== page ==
About a year ago, I wrote a column bemoaning the lack of left-of-center talk radio and chronicling the efforts of Al Franken and others to start a nationally syndicated talk format to fill that void. A lot has happened since. Franken and others launched Air America last spring, and the response has been phenomenal. In Portland, KPOJ-AM was the No. 2 talk station in the summer ratings. In San Diego—hardly a bastion of liberalism—the Air America affiliate, KLSD-AM, came in at No. 3 among talk stations.
And last week, KPTK-AM (1090) debuted in Seattle. KPTK, ironically, occupies the old dial position of KING-AM, which until the 1990s was owned by those scions of liberalism, the Bullitt sisters. KPTK is running most of Air America's lineup (the exception is Ed Schultz's show, from noon to 3 p.m., syndicated separately by Jones Radio). I listened last week and found the format both disappointing and desperately needed.
It's a measure of how thoroughly the right-wing echo chamber has come to personify talk radio that listening to Air America comes, initially, as a shock. One would never have known, listening to radio for the past 15 years, that there is such a thing as a passionately partisan Democrat—let alone that a radio station can flourish with them. But that's what Air America is.
Right-wingers claim that liberals already have their own media outlets: NPR, PBS, CBS, The New York Times, and so on. They couldn't be more wrong. This is not NPR. This is, for better and worse, something Democrats have not had: a media outlet dedicated not to objectivity but to getting out their side of the story in a way that is gleefully unfair and unbalanced.
In the week before the election, that meant beating up on President Bush, and then beating up on him some more. The programs mix humor (though not as much as you'd expect), A-list guests, and a few listener calls among a disconcertingly high percentage of rants and tirades. One almost gets the impression that, much as they evince disgust for Bush, the hosts will be mightily disappointed if he loses Tuesday: He's their prime ratings generator.
As unusual as Air America first seems, it bows to a number of the conventions of commercial radio, some of them not good. Franken, who holds down the coveted 9 a.m. to noon slot (Pacific time), opposite Rush Limbaugh on KTTH-AM (770), is clearly the star. We know this because he has a woman co-host, Katherine Lanpher, whose main job seems to be to laugh at Franken's jokes. Other hosts include Public Enemy's Chuck D, alternative media veteran Laura Flanders, and comedian Janeane Garofalo. Schultz, in particular, is heavy on Limbaugh-style bombast. While some guests are illuminating, as often as not Air America is about recycling selected bits of the day's news with the proper amount of outrage. It's the left's own echo chamber. As my sweetie, an inveterate NPR listener, complained, "Why do they have to do that?"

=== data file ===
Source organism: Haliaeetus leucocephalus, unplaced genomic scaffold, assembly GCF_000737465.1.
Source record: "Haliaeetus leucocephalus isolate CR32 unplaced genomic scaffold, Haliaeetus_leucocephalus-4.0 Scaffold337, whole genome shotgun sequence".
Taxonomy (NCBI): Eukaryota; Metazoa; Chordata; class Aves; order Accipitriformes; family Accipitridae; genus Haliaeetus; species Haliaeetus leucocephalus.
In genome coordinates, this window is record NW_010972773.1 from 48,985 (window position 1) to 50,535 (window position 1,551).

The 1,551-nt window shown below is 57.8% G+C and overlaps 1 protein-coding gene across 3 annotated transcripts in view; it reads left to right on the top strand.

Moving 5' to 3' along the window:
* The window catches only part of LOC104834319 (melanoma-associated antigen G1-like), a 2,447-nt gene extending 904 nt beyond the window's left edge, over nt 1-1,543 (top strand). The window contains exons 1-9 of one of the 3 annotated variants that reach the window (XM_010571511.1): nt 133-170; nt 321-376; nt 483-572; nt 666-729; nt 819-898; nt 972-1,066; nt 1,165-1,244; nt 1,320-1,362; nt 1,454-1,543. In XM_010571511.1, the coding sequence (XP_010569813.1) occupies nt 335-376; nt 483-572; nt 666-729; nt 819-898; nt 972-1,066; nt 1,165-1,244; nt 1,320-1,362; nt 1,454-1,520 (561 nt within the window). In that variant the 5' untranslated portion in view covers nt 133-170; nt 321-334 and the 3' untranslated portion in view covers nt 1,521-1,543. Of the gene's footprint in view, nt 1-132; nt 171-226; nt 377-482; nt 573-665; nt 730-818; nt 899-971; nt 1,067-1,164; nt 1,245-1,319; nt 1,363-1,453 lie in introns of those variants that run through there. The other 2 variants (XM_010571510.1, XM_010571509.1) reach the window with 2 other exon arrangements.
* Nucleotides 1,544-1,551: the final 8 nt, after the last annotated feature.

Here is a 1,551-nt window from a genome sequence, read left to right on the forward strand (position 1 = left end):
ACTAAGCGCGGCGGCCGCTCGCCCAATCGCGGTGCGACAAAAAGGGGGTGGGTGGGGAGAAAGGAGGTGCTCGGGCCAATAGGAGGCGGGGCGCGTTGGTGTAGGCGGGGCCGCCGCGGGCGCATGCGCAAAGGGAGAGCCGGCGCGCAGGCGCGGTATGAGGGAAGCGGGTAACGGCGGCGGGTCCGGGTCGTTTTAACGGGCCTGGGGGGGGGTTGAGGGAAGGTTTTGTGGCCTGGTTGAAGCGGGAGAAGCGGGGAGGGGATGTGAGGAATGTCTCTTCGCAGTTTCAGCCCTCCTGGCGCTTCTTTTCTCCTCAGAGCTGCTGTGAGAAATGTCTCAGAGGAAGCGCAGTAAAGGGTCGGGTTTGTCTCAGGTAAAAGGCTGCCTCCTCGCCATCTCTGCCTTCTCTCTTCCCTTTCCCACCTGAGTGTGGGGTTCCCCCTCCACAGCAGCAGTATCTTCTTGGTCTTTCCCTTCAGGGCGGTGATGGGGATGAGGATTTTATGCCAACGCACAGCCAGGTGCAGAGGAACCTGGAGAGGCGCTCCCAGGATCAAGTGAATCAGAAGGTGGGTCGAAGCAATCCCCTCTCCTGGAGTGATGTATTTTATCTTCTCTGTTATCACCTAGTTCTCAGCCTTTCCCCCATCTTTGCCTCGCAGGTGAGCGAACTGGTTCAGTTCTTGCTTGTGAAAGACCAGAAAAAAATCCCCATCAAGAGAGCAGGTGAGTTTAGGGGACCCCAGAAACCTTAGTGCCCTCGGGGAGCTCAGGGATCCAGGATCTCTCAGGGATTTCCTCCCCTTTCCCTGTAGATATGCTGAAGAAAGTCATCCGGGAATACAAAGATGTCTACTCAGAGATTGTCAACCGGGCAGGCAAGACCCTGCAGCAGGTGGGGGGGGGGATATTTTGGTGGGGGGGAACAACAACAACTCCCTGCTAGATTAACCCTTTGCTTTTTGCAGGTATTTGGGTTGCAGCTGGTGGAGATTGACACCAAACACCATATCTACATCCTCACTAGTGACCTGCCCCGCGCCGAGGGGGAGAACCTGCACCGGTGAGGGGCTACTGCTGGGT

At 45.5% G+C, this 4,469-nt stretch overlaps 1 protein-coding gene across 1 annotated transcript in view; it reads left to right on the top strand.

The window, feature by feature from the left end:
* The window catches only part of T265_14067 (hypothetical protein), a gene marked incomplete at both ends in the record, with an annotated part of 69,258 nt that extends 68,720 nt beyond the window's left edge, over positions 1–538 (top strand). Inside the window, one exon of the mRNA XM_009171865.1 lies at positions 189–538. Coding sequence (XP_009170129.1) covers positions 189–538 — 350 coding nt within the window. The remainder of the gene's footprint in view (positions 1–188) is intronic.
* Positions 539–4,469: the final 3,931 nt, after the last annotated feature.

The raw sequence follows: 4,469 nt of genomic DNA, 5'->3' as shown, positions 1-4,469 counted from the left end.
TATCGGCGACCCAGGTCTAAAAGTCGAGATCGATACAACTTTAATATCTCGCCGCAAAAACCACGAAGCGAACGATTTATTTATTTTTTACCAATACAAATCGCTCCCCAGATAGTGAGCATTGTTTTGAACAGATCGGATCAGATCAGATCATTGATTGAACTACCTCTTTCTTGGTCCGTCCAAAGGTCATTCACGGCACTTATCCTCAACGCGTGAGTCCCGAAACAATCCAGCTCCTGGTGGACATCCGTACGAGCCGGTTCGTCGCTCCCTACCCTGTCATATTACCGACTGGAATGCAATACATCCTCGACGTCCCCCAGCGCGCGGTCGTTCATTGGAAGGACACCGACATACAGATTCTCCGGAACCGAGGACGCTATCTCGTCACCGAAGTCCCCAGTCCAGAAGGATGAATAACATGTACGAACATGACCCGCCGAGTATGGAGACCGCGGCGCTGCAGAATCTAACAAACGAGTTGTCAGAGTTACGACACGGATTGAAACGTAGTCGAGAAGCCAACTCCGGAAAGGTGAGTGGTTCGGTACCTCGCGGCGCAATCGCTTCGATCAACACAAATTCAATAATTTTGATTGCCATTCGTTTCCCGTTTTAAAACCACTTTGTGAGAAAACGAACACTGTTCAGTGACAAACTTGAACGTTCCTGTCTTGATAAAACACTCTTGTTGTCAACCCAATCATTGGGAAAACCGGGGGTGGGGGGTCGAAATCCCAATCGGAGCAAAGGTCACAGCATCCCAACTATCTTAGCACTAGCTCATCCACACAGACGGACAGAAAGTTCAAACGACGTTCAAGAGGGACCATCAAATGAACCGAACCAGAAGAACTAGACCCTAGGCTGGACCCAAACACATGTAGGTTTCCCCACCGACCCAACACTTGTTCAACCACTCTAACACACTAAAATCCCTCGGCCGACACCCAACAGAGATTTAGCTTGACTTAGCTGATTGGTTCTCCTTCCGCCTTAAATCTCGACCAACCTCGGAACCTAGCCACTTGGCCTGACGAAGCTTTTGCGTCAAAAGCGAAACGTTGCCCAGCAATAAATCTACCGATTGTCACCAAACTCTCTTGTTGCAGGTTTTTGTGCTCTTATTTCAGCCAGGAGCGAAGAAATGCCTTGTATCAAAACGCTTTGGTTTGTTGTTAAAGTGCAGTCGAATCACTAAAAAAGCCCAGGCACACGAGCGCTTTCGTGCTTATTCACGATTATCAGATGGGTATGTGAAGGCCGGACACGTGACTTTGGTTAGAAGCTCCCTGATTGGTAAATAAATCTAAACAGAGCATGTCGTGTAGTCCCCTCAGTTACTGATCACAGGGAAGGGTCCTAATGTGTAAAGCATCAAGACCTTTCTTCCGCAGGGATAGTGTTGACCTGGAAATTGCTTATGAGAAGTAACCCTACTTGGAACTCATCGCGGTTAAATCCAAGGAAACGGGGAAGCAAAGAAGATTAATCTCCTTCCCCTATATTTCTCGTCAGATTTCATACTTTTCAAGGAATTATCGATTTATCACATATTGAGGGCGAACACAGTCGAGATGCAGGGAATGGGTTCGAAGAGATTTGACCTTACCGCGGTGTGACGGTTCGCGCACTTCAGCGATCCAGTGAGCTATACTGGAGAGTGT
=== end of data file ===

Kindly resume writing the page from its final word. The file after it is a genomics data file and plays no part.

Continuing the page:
Air America will come as a jolt to listeners of KUOW-FM (94.9), one of the region's National Public Radio stations. First, there are the commercial breaks, which are disconcerting for listeners accustomed to the long talk riffs of noncommercial radio. KPTK also has no local talk programming. Air America's strength and weakness is its lack of opposing views, balance, or perspective. It's the anti–All Things Considered.
That's not likely to lead to a well-informed citizenry, any more than right-wing talk radio does. But politically it's immensely valuable. It lets people know that they're not alone, that they're part of a group, just like Limbaugh's listeners are. The genius of right-wing talk radio was its appeal to the most fervent base of true-believing conservatives. It wed them to the politics of the Republican Party. Air America aims to turn disaffected progressives and independents into partisan Democrats.
Will it work? Probably. KPTK doesn't have the best signal, especially at night. But news-talk KIRO-AM (710) and KUOW, in particular, have plenty of listeners they could lose to the upstart. More importantly, Air America is likely to appeal to people who haven't been listening to talk radio because they haven't been able to hear anything they agree with.
Now they don't have to hear anything they disagree with. The marketplace triumphs again.